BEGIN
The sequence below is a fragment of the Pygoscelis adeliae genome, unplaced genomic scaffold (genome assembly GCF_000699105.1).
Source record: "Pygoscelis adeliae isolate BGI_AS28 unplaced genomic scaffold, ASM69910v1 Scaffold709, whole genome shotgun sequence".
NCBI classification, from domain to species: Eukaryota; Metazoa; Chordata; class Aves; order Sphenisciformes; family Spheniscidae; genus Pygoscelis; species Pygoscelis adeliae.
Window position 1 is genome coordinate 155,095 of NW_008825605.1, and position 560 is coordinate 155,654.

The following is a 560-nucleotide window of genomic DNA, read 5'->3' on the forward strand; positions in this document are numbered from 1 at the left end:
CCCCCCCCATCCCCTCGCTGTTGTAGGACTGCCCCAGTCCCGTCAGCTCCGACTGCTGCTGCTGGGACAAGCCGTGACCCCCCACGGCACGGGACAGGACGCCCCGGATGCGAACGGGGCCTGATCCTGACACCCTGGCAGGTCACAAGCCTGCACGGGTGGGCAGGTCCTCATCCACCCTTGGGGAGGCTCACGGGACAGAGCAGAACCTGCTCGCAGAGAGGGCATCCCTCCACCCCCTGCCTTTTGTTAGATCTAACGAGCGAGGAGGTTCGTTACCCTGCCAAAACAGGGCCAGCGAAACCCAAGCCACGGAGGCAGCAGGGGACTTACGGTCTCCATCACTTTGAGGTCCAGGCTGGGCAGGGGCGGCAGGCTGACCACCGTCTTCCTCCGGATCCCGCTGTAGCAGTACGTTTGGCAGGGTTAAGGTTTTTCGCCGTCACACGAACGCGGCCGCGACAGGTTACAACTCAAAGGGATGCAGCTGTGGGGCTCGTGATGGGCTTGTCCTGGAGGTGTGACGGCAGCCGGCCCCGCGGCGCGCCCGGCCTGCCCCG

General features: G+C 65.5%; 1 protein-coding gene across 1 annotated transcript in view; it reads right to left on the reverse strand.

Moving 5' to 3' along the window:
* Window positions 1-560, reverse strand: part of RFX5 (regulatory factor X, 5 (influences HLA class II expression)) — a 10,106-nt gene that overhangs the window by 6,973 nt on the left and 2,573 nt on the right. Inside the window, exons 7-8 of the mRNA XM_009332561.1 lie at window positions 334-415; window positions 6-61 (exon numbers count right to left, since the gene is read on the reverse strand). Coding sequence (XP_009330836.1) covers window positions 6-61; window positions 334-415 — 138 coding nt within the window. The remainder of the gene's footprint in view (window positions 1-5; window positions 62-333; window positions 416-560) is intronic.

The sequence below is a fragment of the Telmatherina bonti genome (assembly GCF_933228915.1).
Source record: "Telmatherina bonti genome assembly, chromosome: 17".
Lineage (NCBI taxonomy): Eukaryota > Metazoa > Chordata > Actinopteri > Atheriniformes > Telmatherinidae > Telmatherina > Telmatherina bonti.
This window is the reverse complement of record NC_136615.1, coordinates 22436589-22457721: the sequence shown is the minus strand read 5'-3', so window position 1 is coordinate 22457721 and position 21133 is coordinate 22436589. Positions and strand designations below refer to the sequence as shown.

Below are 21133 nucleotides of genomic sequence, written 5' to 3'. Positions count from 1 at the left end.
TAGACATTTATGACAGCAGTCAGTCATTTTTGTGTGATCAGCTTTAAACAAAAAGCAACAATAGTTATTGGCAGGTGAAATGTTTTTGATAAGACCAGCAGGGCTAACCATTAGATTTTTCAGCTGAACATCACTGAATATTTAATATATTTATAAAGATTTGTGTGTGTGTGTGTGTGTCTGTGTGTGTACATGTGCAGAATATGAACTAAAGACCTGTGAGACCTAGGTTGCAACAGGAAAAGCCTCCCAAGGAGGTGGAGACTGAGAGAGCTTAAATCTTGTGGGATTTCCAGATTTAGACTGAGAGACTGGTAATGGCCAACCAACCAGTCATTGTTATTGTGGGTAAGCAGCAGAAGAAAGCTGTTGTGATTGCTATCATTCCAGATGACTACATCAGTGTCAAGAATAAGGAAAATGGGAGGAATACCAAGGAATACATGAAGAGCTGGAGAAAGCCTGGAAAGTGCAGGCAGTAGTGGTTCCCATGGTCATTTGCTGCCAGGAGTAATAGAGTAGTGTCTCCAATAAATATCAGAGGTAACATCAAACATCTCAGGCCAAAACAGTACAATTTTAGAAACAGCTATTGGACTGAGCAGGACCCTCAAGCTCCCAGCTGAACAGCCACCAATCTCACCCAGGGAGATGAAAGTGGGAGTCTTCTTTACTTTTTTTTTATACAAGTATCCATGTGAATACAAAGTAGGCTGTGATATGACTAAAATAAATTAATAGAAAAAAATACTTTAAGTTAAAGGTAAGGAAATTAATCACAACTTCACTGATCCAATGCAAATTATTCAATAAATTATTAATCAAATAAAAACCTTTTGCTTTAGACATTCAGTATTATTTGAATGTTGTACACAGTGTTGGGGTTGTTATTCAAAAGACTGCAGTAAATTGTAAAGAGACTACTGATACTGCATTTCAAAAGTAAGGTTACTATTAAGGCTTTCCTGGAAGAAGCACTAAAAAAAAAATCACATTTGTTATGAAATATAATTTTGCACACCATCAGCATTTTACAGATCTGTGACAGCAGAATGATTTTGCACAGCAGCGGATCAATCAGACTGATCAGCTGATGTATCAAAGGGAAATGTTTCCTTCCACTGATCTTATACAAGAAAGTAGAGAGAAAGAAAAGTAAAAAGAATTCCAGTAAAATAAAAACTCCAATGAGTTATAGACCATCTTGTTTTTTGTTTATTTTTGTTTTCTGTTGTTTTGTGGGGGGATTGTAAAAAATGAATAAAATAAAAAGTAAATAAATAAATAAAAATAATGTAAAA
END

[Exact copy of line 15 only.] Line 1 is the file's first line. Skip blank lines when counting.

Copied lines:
TAGACATTTATGACAGCAGTCAGTCATTTTTGTGTGATCAGCTTTAAACAAAAAGCAACAATAGTTATTGGCAGGTGAAATGTTTTTGATAAGACCAGCAGGGCTAACCATTAGATTTTTCAGCTGAACATCACTGAATATTTAATATATTTATAAAGATTTGTGTGTGTGTGTGTGTGTCTGTGTGTGTACATGTGCAGAATATGAACTAAAGACCTGTGAGACCTAGGTTGCAACAGGAAAAGCCTCCCAAGGAGGTGGAGACTGAGAGAGCTTAAATCTTGTGGGATTTCCAGATTTAGACTGAGAGACTGGTAATGGCCAACCAACCAGTCATTGTTATTGTGGGTAAGCAGCAGAAGAAAGCTGTTGTGATTGCTATCATTCCAGATGACTACATCAGTGTCAAGAATAAGGAAAATGGGAGGAATACCAAGGAATACATGAAGAGCTGGAGAAAGCCTGGAAAGTGCAGGCAGTAGTGGTTCCCATGGTCATTTGCTGCCAGGAGTAATAGAGTAGTGTCTCCAATAAATATCAGAGGTAACATCAAACATCTCAGGCCAAAACAGTACAATTTTAGAAACAGCTATTGGACTGAGCAGGACCCTCAAGCTCCCAGCTGAACAGCCACCAATCTCACCCAGGGAGATGAAAGTGGGAGTCTTCTTTACTTTTTTTTTATACAAGTATCCATGTGAATACAAAGTAGGCTGTGATATGACTAAAATAAATTAATAGAAAAAAATACTTTAAGTTAAAGGTAAGGAAATTAATCACAACTTCACTGATCCAATGCAAATTATTCAATAAATTATTAATCAAATAAAAACCTTTTGCTTTAGACATTCAGTATTATTTGAATGTTGTACACAGTGTTGGGGTTGTTATTCAAAAGACTGCAGTAAATTGTAAAGAGACTACTGATACTGCATTTCAAAAGTAAGGTTACTATTAAGGCTTTCCTGGAAGAAGCACTAAAAAAAAAATCACATTTGTTATGAAATATAATTTTGCACACCATCAGCATTTTACAGATCTGTGACAGCAGAATGATTTTGCACAGCAGCGGATCAATCAGACTGATCAGCTGATGTATCAAAGGGAAATGTTTCCTTCCACTGATCTTATACAAGAAAGTAGAGAGAAAGAAAAGTAAAAAGAATTCCAGTAAAATAAAAACTCCAATGAGTTATAGACCATCTTGTTTTTTGTTTATTTTTGTTTTCTGTTGTTTTGTGGGGGGATTGTAAAAAATGAATAAAATAAAAAGTAAATAAATAAATAAAAATAATGTAAAA